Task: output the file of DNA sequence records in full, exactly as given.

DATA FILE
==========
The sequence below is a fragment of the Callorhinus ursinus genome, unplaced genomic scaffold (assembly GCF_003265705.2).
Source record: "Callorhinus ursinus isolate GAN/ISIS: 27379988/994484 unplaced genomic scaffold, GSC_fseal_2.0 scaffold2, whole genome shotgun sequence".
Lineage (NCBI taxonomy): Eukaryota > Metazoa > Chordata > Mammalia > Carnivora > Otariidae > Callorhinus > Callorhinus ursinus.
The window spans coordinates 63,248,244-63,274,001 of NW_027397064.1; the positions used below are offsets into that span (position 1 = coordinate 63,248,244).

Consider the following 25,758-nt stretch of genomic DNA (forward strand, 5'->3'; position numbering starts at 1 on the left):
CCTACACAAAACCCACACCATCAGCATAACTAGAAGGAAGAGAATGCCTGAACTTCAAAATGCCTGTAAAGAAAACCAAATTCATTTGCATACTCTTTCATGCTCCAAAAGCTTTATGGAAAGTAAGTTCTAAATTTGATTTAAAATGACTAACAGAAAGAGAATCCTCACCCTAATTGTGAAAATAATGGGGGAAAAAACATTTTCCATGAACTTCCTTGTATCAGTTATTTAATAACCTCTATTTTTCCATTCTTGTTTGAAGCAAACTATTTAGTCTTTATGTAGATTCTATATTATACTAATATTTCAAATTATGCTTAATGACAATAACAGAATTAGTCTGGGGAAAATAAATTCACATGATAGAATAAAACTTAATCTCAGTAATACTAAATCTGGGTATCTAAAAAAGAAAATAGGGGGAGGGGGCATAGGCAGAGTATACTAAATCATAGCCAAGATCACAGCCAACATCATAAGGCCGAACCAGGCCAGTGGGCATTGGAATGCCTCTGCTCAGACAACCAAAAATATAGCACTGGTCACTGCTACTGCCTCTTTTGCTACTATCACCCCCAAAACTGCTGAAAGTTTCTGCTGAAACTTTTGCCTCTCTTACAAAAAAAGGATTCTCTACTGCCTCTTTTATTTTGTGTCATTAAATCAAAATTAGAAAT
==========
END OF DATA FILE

The sequence below is a fragment of the Callorhinus ursinus genome, unplaced genomic scaffold (assembly GCF_003265705.2).
Source record: "Callorhinus ursinus isolate GAN/ISIS: 27379988/994484 unplaced genomic scaffold, GSC_fseal_2.0 scaffold2, whole genome shotgun sequence".
Lineage (NCBI taxonomy): Eukaryota > Metazoa > Chordata > Mammalia > Carnivora > Otariidae > Callorhinus > Callorhinus ursinus.
The window spans coordinates 63,248,244-63,274,001 of NW_027397064.1; the positions used below are offsets into that span (position 1 = coordinate 63,248,244).

Consider the following 25,758-nt stretch of genomic DNA (forward strand, 5'->3'; position numbering starts at 1 on the left):
CCTACACAAAACCCACACCATCAGCATAACTAGAAGGAAGAGAATGCCTGAACTTCAAAATGCCTGTAAAGAAAACCAAATTCATTTGCATACTCTTTCATGCTCCAAAAGCTTTATGGAAAGTAAGTTCTAAATTTGATTTAAAATGACTAACAGAAAGAGAATCCTCACCCTAATTGTGAAAATAATGGGGGAAAAAACATTTTCCATGAACTTCCTTGTATCAGTTATTTAATAACCTCTATTTTTCCATTCTTGTTTGAAGCAAACTATTTAGTCTTTATGTAGATTCTATATTATACTAATATTTCAAATTATGCTTAATGACAATAACAGAATTAGTCTGGGGAAAATAAATTCACATGATAGAATAAAACTTAATCTCAGTAATACTAAATCTGGGTATCTAAAAAAGAAAATAGGGGGAGGGGGCATAGGCAGAGTATACTAAATCATAGCCAAGATCACAGCCAACATCATAAGGCCGAACCAGGCCAGTGGGCATTGGAATGCCTCTGCTCAGACAACCAAAAATATAGCACTGGTCACTGCTACTGCCTCTTTTGCTACTATCACCCCCAAAACTGCTGAAAGTTTCTGCTGAAACTTTTGCCTCTCTTACAAAAAAAGGATTCTCTACTGCCTCTTTTATTTTGTGTCATTAAATCAAAATTAGAAAT